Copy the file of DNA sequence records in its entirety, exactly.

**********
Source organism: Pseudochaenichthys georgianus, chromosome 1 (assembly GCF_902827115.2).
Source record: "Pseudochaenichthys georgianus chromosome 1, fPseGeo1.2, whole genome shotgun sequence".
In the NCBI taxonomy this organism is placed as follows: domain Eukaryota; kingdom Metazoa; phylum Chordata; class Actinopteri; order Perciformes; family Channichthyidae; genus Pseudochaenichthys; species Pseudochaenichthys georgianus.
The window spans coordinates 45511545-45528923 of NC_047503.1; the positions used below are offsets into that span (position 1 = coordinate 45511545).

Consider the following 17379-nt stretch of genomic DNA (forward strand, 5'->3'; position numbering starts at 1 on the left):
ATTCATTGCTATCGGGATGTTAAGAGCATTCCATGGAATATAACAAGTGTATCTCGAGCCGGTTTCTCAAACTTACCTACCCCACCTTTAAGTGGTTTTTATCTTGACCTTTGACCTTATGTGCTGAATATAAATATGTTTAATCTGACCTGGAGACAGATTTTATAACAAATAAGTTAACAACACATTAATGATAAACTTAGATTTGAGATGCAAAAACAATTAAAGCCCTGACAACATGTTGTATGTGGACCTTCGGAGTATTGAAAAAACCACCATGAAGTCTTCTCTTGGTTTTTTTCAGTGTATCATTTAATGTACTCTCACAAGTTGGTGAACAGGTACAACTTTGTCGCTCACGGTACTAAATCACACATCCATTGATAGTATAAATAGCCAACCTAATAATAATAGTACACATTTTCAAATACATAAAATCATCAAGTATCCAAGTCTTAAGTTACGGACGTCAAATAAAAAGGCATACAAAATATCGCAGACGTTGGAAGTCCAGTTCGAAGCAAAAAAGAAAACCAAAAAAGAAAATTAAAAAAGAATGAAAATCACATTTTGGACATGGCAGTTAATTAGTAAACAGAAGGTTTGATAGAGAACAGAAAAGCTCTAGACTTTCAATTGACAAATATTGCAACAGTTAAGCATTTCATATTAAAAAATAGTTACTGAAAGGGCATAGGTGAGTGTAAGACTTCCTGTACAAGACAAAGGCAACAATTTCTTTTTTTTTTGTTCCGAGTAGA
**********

Source organism: Pseudochaenichthys georgianus, chromosome 1 (assembly GCF_902827115.2).
Source record: "Pseudochaenichthys georgianus chromosome 1, fPseGeo1.2, whole genome shotgun sequence".
In the NCBI taxonomy this organism is placed as follows: domain Eukaryota; kingdom Metazoa; phylum Chordata; class Actinopteri; order Perciformes; family Channichthyidae; genus Pseudochaenichthys; species Pseudochaenichthys georgianus.
The window spans coordinates 45511545-45528923 of NC_047503.1; the positions used below are offsets into that span (position 1 = coordinate 45511545).

Consider the following 17379-nt stretch of genomic DNA (forward strand, 5'->3'; position numbering starts at 1 on the left):
ATTCATTGCTATCGGGATGTTAAGAGCATTCCATGGAATATAACAAGTGTATCTCGAGCCGGTTTCTCAAACTTACCTACCCCACCTTTAAGTGGTTTTTATCTTGACCTTTGACCTTATGTGCTGAATATAAATATGTTTAATCTGACCTGGAGACAGATTTTATAACAAATAAGTTAACAACACATTAATGATAAACTTAGATTTGAGATGCAAAAACAATTAAAGCCCTGACAACATGTTGTATGTGGACCTTCGGAGTATTGAAAAAACCACCATGAAGTCTTCTCTTGGTTTTTTTCAGTGTATCATTTAATGTACTCTCACAAGTTGGTGAACAGGTACAACTTTGTCGCTCACGGTACTAAATCACACATCCATTGATAGTATAAATAGCCAACCTAATAATAATAGTACACATTTTCAAATACATAAAATCATCAAGTATCCAAGTCTTAAGTTACGGACGTCAAATAAAAAGGCATACAAAATATCGCAGACGTTGGAAGTCCAGTTCGAAGCAAAAAAGAAAACCAAAAAAGAAAATTAAAAAAGAATGAAAATCACATTTTGGACATGGCAGTTAATTAGTAAACAGAAGGTTTGATAGAGAACAGAAAAGCTCTAGACTTTCAATTGACAAATATTGCAACAGTTAAGCATTTCATATTAAAAAATAGTTACTGAAAGGGCATAGGTGAGTGTAAGACTTCCTGTACAAGACAAAGGCAACAATTTCTTTTTTTTTTGTTCCGAGTAGA